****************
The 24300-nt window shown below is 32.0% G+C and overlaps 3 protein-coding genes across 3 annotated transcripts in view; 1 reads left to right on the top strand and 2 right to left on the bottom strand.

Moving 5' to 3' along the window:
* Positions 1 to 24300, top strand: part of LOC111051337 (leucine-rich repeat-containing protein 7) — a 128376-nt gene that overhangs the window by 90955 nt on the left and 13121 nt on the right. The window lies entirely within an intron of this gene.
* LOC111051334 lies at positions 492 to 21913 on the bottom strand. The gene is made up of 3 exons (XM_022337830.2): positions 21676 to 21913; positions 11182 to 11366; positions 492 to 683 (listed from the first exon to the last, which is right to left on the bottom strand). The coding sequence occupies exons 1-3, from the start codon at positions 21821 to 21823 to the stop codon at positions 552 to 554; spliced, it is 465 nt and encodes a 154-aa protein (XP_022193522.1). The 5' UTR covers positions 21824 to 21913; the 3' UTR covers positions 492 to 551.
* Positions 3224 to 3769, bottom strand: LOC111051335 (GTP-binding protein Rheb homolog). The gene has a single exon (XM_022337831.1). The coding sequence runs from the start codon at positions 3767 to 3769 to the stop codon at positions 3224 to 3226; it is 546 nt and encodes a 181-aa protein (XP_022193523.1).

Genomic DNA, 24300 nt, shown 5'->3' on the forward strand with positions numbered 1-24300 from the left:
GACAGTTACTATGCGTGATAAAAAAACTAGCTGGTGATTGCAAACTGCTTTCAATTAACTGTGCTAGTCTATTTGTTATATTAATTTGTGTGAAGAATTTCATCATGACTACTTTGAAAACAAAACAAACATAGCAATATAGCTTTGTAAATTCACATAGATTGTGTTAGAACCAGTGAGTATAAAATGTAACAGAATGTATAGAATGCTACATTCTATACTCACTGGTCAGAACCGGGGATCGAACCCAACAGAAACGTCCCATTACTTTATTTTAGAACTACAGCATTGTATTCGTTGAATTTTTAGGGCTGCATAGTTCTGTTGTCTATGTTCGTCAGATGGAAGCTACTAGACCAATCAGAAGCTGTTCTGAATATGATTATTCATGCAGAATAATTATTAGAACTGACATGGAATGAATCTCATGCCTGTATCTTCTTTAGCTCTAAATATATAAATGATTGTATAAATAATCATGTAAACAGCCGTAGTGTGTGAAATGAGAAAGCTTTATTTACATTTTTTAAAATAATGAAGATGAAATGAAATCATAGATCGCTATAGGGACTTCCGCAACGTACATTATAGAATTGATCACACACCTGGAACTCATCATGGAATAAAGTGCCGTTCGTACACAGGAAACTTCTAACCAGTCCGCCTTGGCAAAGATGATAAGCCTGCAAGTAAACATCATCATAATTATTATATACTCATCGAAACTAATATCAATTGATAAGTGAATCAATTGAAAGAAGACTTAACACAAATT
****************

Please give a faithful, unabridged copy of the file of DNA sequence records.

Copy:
The 24300-nt window shown below is 32.0% G+C and overlaps 3 protein-coding genes across 3 annotated transcripts in view; 1 reads left to right on the top strand and 2 right to left on the bottom strand.

Moving 5' to 3' along the window:
* Positions 1 to 24300, top strand: part of LOC111051337 (leucine-rich repeat-containing protein 7) — a 128376-nt gene that overhangs the window by 90955 nt on the left and 13121 nt on the right. The window lies entirely within an intron of this gene.
* LOC111051334 lies at positions 492 to 21913 on the bottom strand. The gene is made up of 3 exons (XM_022337830.2): positions 21676 to 21913; positions 11182 to 11366; positions 492 to 683 (listed from the first exon to the last, which is right to left on the bottom strand). The coding sequence occupies exons 1-3, from the start codon at positions 21821 to 21823 to the stop codon at positions 552 to 554; spliced, it is 465 nt and encodes a 154-aa protein (XP_022193522.1). The 5' UTR covers positions 21824 to 21913; the 3' UTR covers positions 492 to 551.
* Positions 3224 to 3769, bottom strand: LOC111051335 (GTP-binding protein Rheb homolog). The gene has a single exon (XM_022337831.1). The coding sequence runs from the start codon at positions 3767 to 3769 to the stop codon at positions 3224 to 3226; it is 546 nt and encodes a 181-aa protein (XP_022193523.1).

Genomic DNA, 24300 nt, shown 5'->3' on the forward strand with positions numbered 1-24300 from the left:
GACAGTTACTATGCGTGATAAAAAAACTAGCTGGTGATTGCAAACTGCTTTCAATTAACTGTGCTAGTCTATTTGTTATATTAATTTGTGTGAAGAATTTCATCATGACTACTTTGAAAACAAAACAAACATAGCAATATAGCTTTGTAAATTCACATAGATTGTGTTAGAACCAGTGAGTATAAAATGTAACAGAATGTATAGAATGCTACATTCTATACTCACTGGTCAGAACCGGGGATCGAACCCAACAGAAACGTCCCATTACTTTATTTTAGAACTACAGCATTGTATTCGTTGAATTTTTAGGGCTGCATAGTTCTGTTGTCTATGTTCGTCAGATGGAAGCTACTAGACCAATCAGAAGCTGTTCTGAATATGATTATTCATGCAGAATAATTATTAGAACTGACATGGAATGAATCTCATGCCTGTATCTTCTTTAGCTCTAAATATATAAATGATTGTATAAATAATCATGTAAACAGCCGTAGTGTGTGAAATGAGAAAGCTTTATTTACATTTTTTAAAATAATGAAGATGAAATGAAATCATAGATCGCTATAGGGACTTCCGCAACGTACATTATAGAATTGATCACACACCTGGAACTCATCATGGAATAAAGTGCCGTTCGTACACAGGAAACTTCTAACCAGTCCGCCTTGGCAAAGATGATAAGCCTGCAAGTAAACATCATCATAATTATTATATACTCATCGAAACTAATATCAATTGATAAGTGAATCAATTGAAAGAAGACTTAACACAAATT